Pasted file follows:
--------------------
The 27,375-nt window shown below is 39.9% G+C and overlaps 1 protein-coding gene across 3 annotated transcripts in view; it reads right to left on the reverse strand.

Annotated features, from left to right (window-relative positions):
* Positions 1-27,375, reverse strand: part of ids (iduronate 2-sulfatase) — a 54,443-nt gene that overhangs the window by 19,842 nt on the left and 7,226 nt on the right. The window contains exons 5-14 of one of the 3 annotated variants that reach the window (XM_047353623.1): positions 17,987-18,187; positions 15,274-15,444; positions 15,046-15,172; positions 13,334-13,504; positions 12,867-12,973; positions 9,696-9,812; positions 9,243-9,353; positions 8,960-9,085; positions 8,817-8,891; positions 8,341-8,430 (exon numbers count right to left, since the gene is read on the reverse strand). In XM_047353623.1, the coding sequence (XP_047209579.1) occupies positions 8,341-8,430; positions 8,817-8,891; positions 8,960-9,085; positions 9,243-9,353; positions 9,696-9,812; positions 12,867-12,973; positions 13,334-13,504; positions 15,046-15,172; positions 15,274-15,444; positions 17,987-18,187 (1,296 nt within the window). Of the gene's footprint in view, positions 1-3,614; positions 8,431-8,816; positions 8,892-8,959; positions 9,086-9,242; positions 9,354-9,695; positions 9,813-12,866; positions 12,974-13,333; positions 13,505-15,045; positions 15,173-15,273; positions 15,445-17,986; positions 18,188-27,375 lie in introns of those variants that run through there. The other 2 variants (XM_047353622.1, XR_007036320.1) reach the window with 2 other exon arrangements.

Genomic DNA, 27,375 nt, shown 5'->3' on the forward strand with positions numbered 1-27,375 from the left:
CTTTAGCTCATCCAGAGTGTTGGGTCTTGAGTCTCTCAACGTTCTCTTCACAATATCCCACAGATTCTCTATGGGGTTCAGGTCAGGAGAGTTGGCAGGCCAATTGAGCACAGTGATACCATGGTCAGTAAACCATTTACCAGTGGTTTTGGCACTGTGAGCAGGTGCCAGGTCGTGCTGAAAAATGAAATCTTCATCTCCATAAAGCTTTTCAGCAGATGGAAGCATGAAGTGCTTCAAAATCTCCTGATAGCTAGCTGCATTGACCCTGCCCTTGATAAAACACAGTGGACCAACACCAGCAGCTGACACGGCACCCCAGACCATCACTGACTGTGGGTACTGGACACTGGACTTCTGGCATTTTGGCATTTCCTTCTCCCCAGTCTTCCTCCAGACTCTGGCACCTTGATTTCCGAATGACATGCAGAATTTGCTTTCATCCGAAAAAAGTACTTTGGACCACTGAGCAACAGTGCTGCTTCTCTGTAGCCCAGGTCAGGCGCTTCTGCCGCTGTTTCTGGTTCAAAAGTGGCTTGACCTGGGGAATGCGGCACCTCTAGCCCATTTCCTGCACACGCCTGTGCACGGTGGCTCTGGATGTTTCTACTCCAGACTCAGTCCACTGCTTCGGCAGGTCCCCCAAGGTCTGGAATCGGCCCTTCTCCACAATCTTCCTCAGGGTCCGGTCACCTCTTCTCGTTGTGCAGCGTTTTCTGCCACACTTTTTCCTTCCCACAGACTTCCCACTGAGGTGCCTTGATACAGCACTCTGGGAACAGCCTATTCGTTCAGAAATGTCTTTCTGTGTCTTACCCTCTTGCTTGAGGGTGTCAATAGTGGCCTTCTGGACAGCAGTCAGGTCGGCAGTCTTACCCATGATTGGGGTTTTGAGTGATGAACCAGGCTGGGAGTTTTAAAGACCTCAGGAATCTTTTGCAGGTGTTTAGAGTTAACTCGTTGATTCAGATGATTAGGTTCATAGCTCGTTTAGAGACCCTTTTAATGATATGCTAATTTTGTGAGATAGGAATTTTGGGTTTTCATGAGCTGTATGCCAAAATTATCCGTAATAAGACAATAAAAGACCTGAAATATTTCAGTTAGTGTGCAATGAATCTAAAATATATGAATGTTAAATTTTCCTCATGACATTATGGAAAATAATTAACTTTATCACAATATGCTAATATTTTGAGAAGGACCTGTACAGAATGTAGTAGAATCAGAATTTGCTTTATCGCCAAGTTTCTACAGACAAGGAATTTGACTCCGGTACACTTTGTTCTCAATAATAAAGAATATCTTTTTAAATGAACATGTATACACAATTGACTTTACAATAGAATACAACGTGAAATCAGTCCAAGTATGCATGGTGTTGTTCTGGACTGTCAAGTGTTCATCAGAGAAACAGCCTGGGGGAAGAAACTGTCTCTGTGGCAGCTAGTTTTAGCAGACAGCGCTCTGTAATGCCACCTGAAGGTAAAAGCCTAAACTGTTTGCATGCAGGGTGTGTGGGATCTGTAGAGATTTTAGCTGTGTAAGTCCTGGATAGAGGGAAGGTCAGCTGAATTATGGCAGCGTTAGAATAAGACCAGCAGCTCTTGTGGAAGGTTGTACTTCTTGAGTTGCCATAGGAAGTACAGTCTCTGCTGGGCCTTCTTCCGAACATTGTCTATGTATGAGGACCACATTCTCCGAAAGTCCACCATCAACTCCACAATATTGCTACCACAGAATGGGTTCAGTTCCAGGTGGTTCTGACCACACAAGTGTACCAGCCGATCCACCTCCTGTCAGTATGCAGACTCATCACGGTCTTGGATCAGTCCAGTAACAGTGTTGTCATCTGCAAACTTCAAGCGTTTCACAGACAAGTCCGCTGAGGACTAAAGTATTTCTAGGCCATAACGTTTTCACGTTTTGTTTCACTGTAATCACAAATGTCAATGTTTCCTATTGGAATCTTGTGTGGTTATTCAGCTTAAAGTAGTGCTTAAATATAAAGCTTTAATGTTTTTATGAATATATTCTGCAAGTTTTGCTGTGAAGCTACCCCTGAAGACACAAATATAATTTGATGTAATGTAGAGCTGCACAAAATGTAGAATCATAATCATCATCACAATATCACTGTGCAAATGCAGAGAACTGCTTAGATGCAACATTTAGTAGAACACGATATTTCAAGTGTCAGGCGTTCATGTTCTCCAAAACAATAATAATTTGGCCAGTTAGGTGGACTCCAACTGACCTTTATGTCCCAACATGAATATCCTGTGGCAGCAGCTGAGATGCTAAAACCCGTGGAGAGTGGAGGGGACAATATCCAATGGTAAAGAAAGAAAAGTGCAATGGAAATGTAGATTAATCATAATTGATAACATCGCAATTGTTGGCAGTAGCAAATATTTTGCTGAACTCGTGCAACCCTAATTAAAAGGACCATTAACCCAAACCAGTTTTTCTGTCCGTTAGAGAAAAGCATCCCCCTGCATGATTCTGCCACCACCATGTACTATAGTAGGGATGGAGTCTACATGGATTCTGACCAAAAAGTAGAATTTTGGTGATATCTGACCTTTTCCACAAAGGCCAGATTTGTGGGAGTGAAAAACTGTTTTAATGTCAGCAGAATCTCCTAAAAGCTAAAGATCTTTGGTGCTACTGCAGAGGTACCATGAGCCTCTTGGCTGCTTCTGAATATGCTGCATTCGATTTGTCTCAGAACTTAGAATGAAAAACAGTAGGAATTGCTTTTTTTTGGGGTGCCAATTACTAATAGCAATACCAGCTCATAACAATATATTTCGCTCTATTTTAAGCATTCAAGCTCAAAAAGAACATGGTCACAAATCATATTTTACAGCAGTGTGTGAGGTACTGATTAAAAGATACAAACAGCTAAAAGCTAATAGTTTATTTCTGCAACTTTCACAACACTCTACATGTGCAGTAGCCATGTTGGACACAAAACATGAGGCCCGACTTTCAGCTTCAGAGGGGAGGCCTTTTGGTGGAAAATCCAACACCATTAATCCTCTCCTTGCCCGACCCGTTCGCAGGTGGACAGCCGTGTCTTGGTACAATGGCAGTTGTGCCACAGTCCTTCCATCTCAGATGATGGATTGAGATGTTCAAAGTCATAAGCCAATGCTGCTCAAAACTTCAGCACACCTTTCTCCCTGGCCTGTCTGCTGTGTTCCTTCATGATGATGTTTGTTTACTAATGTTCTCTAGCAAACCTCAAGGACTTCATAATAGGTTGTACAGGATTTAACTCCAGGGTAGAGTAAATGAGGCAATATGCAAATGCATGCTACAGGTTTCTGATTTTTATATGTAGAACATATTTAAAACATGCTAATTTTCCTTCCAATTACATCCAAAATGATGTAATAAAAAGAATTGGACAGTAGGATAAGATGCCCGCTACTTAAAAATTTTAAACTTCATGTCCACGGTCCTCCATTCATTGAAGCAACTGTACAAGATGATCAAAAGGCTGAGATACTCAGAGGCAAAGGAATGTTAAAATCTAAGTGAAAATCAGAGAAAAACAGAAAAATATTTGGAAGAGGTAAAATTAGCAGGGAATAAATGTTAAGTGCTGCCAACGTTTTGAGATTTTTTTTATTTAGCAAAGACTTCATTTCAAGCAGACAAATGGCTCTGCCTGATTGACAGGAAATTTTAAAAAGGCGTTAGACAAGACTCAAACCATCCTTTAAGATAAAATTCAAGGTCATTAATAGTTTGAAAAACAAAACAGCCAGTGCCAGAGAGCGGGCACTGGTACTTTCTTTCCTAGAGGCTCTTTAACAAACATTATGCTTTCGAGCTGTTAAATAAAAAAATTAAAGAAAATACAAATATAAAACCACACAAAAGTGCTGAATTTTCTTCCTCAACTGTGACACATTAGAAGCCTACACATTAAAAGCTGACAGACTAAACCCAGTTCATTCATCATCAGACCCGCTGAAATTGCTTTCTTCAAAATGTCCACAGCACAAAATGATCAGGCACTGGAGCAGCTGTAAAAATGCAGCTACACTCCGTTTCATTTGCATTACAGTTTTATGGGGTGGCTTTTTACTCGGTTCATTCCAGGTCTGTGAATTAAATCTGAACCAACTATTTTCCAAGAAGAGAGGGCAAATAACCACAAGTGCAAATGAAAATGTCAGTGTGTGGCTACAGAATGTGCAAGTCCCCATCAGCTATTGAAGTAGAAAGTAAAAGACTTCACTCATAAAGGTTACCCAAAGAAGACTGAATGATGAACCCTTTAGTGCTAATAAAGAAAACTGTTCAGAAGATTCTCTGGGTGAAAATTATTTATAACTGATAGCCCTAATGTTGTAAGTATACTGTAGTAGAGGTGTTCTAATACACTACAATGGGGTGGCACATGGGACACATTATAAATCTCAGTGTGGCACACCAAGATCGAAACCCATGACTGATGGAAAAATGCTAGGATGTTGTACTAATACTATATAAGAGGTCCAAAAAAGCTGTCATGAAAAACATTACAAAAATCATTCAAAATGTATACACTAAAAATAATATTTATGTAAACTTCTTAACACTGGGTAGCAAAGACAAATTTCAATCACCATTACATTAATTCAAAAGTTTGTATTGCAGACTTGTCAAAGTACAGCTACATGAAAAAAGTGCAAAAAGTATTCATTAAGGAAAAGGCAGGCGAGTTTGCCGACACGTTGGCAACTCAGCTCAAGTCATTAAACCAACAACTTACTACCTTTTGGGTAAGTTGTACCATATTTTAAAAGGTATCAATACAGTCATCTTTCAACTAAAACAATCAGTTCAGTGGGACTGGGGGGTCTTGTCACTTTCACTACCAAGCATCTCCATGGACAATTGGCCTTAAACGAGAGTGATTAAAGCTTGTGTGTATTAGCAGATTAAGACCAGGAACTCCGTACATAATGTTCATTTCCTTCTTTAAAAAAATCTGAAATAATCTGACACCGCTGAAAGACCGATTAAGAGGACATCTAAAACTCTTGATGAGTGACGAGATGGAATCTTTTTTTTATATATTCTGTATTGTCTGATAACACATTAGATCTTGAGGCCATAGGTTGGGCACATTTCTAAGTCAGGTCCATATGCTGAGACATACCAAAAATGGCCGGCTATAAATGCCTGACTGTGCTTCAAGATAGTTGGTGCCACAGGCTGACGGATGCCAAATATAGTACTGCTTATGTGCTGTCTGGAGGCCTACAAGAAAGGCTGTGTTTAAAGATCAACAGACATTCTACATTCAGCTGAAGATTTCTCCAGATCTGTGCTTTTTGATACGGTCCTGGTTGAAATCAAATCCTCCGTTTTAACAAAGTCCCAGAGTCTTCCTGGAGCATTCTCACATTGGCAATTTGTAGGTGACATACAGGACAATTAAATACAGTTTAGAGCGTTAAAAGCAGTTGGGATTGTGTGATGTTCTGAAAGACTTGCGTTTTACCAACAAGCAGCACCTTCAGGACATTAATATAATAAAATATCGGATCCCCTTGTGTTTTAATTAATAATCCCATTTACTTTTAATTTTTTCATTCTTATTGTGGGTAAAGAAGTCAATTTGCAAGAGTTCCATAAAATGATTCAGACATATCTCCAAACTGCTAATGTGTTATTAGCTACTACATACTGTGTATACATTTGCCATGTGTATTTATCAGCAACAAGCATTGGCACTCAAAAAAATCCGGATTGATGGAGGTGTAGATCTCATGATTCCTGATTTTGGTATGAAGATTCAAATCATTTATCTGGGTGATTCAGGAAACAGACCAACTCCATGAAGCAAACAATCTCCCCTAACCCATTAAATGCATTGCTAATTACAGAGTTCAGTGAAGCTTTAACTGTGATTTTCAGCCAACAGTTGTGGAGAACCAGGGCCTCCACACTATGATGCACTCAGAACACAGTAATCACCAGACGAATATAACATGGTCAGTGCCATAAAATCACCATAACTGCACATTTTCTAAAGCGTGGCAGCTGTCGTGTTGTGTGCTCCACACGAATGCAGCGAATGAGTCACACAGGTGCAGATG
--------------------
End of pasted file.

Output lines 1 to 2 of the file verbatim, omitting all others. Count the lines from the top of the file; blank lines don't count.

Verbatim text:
The 27,375-nt window shown below is 39.9% G+C and overlaps 1 protein-coding gene across 3 annotated transcripts in view; it reads right to left on the reverse strand.

Annotated features, from left to right (window-relative positions):